My Jesus Mercy! My sins are more numerous than the drops of blood that Thou did shed for me. I do not deserve to belong to the army that defends the rights of Thy Church and that fights for her. I desire never to sin again so that my life might be an offering pleasing to Thy eyes. Wash away my iniquities and cleanse me of my sins. By Thy Holy Cross, by my Holy Mother of Guadalupe, pardon me.

Since I do not know how to make penance for my sins, I desire to receive death as a chastisement merited by them. I do not wish to fight, live or die except for Thee and for Thy Church. Blessed Mother of Guadalupe, be at my side in the agony of this poor sinner. Grant that my last shout on earth and my first canticle in Heaven should be Viva Cristo Rey! Amen. 

Here in the United States I fear we Catholics have become lazy and indifferent in the practice of our faith, taking our freedom to worship for granted. I pray more of us will accept the offer of sanctifying grace that comes through the sacraments. What can we learn from our Mexican brothers and sisters in Christ?  Let us thank God for the brave souls who gave their lives in defending the faith.

Because I Worry

Ever wake up in the middle of the night with the conviction that anything that possibly can go wrong with your life will? This week I had one of those moments. Nothing bad had happened. I was in the middle of an ordinary week of teacher training, grocery shopping, laundry, and parenting our two sons. Blame it on the drizzle outside, but suddenly small concerns in every facet of my life—in the parenting, professional, and financial departments—rose together and came crashing down on me in a big wave of anxiety about 1 a.m. Wednesday. My faith gives me a way to cope when angst ambushes me: prayer.

Nothing is new about worry. Prayer beads are found in every world religion. As early as 500 B.C. in India, people were praying with beads. The use of prayer beads spread along trade routes to the Middle East, where Muslims call them misbaha, and to China and Japan, where Buddhists call them malas.

My worries arise when I begin to imagine that I am the one controlling the outcome of my efforts. Praying my Rosary calms me and reminds me that our Triune God, and not me, is the master of my universe.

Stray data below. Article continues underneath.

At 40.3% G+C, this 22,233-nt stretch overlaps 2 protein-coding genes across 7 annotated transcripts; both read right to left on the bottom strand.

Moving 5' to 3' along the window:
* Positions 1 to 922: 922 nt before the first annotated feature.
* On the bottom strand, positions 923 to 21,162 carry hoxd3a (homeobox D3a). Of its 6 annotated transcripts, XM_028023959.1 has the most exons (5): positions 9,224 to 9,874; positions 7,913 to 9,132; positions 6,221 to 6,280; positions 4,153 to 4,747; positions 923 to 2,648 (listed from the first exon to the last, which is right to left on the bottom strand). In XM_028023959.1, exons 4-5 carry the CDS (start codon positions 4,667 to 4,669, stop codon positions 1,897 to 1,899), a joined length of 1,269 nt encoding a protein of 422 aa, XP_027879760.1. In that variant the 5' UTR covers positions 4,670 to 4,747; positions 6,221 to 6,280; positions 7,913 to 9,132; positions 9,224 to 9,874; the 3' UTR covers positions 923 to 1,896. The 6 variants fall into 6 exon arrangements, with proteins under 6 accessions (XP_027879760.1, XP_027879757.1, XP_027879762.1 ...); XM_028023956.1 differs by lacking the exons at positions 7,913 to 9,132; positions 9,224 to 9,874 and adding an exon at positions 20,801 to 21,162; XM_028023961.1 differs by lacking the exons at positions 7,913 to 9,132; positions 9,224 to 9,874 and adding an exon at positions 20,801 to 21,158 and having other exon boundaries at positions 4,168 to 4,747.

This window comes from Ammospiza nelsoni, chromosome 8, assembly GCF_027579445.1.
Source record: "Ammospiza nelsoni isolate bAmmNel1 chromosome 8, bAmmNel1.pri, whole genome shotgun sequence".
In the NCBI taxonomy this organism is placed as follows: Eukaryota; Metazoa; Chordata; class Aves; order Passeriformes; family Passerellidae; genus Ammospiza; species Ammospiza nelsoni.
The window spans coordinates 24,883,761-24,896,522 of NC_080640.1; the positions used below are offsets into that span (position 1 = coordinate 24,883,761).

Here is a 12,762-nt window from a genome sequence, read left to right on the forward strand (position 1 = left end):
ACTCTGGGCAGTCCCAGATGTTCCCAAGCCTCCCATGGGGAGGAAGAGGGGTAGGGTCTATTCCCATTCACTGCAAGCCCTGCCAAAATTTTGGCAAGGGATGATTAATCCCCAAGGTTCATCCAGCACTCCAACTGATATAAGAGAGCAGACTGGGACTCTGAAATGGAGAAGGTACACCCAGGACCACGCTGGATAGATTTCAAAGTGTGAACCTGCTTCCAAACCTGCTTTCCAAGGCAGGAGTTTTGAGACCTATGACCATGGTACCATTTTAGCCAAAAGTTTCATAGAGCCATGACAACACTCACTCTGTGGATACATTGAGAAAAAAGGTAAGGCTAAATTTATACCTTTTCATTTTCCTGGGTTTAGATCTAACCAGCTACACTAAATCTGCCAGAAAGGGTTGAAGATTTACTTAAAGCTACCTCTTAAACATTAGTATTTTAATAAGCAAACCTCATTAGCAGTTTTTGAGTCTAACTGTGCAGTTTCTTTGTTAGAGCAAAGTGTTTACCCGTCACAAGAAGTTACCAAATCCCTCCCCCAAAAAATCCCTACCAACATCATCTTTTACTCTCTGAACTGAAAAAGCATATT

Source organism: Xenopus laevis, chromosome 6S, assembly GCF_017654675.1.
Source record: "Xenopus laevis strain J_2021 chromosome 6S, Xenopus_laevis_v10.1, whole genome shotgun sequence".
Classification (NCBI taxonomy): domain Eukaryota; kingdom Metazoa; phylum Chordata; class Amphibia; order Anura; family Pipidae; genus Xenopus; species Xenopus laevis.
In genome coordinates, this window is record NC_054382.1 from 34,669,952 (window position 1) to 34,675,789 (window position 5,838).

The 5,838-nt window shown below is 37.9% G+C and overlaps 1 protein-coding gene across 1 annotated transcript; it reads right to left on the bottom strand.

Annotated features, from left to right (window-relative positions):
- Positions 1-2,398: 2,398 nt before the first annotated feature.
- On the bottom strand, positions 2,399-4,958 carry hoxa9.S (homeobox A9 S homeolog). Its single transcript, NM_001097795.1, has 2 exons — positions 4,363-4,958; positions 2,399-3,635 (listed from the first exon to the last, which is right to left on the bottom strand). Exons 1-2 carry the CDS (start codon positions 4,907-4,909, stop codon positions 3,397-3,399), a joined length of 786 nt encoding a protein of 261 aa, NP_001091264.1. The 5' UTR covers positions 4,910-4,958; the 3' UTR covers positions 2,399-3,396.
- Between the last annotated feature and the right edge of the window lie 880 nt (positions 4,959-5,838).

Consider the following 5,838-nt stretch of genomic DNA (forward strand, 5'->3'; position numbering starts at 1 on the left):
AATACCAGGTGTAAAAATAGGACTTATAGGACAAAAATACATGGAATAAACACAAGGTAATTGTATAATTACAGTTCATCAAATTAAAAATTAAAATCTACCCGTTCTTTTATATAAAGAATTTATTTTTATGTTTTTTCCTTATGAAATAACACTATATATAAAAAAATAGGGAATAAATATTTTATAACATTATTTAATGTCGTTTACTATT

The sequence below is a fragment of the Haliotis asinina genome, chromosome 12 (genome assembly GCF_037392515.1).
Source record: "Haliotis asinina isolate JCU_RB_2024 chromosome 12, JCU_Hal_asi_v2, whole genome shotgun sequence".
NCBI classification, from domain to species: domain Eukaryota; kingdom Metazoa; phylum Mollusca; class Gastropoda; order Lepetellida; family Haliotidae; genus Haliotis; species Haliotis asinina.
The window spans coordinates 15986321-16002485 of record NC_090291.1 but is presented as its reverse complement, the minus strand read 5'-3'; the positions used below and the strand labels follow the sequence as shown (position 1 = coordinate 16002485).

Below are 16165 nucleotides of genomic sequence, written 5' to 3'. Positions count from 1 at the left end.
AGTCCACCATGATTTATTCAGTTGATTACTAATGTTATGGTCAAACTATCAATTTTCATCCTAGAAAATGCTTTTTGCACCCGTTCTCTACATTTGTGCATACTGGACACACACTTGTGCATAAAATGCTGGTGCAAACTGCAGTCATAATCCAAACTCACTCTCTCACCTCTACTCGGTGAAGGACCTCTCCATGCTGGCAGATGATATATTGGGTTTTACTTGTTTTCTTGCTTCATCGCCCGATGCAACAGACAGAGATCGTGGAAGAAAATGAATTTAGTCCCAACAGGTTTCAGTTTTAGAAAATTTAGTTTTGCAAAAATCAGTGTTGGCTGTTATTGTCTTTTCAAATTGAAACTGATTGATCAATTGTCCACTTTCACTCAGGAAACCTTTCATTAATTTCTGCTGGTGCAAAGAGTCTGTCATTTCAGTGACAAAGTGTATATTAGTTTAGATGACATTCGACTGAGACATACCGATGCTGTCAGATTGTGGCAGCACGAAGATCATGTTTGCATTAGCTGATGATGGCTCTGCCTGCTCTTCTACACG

When I awoke Wednesday morning, I cried and ruminated for several minutes. My Rosary was outside in the family van, hanging from the rear view mirror, so I prayed a series of prayers I often do to calm myself: ten Our Fathers, ten Hail Marys, ten Glory Be’s. I count them on my fingers. I didn’t even get through the ten Hail Marys before I had fallen back asleep, secure in the knowledge that God had taken my worries away, along with my illusions of control.

I am Catholic because I know God willed me into being and that I remain under his effusively loving care, no matter the uncertainties and frustrations I face. What did God send His Son to tell us?

Look at the birds in the sky; they do not sow or reap, they gather nothing into barns, yet your heavenly Father feeds them. Are not you more important than they? Can any of you by worrying add a single moment to your life-span? Why are you anxious about clothes? Learn from the way the wild flowers grow. They do not work or spin. But I tell you that not even Solomon in all his splendor was clothed like one of them.If God so clothes the grass of the field, which grows today and is thrown into the oven tomorrow, will he not much more provide for you, O you of little faith?

 No one can serve two masters. He will either hate one and love the other, or be devoted to one and despise the other. You cannot serve God and mammon. Therefore I tell you, do not worry about your life, what you will eat (or drink), or about your body, what you will wear. Is not life more than food and the body more than clothing?

So do not worry and say, ‘What are we to eat?’ or ‘What are we to drink?’ or ‘What are we to wear?All these things the pagans seek. Your heavenly Father knows that you need them all.

But seek first the kingdom (of God) and his righteousness, and all these things will be given you besides. Do not worry about tomorrow; tomorrow will take care of itself. Sufficient for a day is its own evil.